SHARON DOWELL: A place where people with conflicting perspectives and ideas can actually hear each other. We are so polarized right now in our thinking (nationally, too). It has been an odd year with a lot of strife; my husband and I have lost friends we have known and interacted with for years. Folks can pick and choose who they interact with much more easily than in the past. People can choose to live in bubble worlds wherein everyone they know agrees with them and is into the same things as them. Healthy dialogue is a challenge. It's a strange time. At TedxCharlotte 2016, I saw an excellent talk originally given at TedxCreative Coast last year: "10 Ways To Have A Better Conversation" by Celeste Headlee. If we could all watch that and take those tips to heart, our city and world would be much improved.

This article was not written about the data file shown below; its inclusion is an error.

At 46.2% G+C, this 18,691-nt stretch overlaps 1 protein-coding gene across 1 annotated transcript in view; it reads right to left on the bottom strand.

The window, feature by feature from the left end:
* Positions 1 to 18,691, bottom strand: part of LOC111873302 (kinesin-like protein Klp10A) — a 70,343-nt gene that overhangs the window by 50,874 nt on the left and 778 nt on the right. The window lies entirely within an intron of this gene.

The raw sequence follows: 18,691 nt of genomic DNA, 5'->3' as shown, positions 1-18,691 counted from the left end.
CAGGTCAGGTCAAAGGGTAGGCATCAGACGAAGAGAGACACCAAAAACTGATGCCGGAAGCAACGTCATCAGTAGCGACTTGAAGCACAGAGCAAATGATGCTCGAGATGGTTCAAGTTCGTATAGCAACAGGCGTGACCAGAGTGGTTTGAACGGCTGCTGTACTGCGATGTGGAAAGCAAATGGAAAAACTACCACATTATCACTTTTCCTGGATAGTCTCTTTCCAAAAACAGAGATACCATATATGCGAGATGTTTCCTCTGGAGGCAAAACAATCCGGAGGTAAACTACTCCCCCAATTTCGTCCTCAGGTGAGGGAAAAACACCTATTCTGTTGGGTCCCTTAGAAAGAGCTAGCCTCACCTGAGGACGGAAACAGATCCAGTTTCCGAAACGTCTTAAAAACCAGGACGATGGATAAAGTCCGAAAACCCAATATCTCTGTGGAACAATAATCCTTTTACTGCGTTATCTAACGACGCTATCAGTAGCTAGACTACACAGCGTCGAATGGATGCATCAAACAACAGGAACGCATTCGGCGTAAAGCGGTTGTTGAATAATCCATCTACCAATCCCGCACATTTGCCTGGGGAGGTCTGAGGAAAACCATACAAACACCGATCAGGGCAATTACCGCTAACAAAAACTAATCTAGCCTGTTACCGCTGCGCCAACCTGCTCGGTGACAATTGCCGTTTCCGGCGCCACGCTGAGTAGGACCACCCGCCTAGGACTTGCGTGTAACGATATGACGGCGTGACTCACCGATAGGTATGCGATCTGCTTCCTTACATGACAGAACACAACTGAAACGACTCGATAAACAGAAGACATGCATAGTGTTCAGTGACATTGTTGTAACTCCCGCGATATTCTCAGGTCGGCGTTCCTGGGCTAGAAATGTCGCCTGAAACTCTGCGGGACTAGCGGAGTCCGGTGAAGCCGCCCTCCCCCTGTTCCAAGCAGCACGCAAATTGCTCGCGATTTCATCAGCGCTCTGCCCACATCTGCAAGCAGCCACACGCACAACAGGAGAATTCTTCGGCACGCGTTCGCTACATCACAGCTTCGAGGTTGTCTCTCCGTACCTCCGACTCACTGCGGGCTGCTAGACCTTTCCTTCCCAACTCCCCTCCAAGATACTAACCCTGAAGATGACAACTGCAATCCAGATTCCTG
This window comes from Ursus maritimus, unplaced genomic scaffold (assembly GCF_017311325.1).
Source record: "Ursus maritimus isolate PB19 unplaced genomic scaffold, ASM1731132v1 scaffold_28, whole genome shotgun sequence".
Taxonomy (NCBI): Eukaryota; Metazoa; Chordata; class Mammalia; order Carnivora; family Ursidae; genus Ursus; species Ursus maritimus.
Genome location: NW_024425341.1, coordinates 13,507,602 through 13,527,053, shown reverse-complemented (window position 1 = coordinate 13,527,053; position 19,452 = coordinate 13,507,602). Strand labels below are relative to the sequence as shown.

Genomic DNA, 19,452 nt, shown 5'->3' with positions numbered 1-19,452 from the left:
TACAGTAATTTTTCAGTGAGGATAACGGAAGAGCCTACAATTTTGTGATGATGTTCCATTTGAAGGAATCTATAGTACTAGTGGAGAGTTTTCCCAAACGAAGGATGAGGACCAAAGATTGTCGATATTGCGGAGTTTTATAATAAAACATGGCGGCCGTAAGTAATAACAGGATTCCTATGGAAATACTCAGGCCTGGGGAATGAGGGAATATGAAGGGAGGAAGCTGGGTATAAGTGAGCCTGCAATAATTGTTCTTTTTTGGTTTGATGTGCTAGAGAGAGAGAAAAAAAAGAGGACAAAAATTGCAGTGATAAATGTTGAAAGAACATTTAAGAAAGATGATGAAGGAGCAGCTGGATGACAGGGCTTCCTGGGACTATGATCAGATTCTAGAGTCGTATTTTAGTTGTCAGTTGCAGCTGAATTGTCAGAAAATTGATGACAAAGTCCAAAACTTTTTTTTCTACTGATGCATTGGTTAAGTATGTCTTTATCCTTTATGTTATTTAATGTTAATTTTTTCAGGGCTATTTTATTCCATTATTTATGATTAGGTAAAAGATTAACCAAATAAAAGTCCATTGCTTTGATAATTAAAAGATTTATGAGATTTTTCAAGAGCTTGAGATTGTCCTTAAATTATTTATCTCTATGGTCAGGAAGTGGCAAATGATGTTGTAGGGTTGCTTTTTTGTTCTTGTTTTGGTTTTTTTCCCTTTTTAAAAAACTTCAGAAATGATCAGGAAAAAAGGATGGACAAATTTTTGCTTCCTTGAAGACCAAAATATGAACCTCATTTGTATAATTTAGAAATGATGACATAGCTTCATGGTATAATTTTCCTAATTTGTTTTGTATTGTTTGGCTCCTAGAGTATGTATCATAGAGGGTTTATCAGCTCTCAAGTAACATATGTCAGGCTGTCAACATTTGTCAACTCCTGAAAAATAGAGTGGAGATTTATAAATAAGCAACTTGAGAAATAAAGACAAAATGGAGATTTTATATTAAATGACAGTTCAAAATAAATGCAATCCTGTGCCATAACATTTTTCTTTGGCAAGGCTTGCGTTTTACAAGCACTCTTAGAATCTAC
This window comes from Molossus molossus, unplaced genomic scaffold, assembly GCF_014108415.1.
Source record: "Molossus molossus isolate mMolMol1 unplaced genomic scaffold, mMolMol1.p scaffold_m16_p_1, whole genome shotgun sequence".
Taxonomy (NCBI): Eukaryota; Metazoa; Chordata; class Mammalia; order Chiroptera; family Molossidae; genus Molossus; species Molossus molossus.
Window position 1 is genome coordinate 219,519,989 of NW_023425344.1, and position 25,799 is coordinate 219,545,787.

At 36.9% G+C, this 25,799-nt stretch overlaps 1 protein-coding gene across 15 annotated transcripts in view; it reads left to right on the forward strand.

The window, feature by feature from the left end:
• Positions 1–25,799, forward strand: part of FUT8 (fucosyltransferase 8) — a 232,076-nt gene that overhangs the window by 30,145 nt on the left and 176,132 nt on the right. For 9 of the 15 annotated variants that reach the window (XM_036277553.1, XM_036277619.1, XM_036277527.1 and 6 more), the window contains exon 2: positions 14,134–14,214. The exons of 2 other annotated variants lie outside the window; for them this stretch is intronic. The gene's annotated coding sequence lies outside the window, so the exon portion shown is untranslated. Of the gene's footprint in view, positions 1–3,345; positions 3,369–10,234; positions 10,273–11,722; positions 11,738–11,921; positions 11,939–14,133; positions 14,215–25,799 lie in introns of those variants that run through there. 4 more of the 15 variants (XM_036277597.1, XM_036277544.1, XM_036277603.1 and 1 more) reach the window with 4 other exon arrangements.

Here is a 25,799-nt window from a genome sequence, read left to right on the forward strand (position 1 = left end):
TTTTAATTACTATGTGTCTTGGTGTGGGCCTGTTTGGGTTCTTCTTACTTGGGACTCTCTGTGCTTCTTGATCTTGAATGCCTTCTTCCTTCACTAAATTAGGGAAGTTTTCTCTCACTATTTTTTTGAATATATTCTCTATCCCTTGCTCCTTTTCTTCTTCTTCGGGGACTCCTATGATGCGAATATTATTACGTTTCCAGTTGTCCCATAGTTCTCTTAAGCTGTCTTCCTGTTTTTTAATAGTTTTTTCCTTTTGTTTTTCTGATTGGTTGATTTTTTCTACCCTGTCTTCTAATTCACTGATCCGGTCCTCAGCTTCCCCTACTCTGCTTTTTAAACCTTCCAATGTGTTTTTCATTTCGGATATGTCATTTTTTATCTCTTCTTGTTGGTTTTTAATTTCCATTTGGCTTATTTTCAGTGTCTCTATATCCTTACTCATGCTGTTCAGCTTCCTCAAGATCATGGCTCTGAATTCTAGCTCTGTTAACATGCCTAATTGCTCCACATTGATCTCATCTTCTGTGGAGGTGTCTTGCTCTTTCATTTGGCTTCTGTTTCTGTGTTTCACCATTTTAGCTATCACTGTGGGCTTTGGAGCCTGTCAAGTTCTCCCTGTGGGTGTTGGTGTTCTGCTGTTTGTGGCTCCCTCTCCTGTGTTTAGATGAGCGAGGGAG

Sharon Dowell works list:
• A City On Its Side 2016 : acrylic mural 9'h x 25'w
UNC-Charlotte Center City Building, 1st floor
• Charlotte Buddy Bear 2014 : acrylic on prefabricated sculpture 2 meters h
Main Public Library (corner of Tryon and 6th St.)
• Common Market Is Good : commission for Chuck Barger, Common Market SouthEnd owner 48" x 48"
• Midwood : Acrylic on canvas 36" x 60"
• They Never Saw The Ocean 2013 : acrylic on canvas 48"h x 120"w
• Transition : acrylic on canvas 48" x 48"
• Truss/Trust 2016 : acrylic mural 23'h x 30'w
UNC-Charlotte Center City Building
• Truss II : acrylic on canvas 72" x 48"
Check out more at www.SharonDowell.com.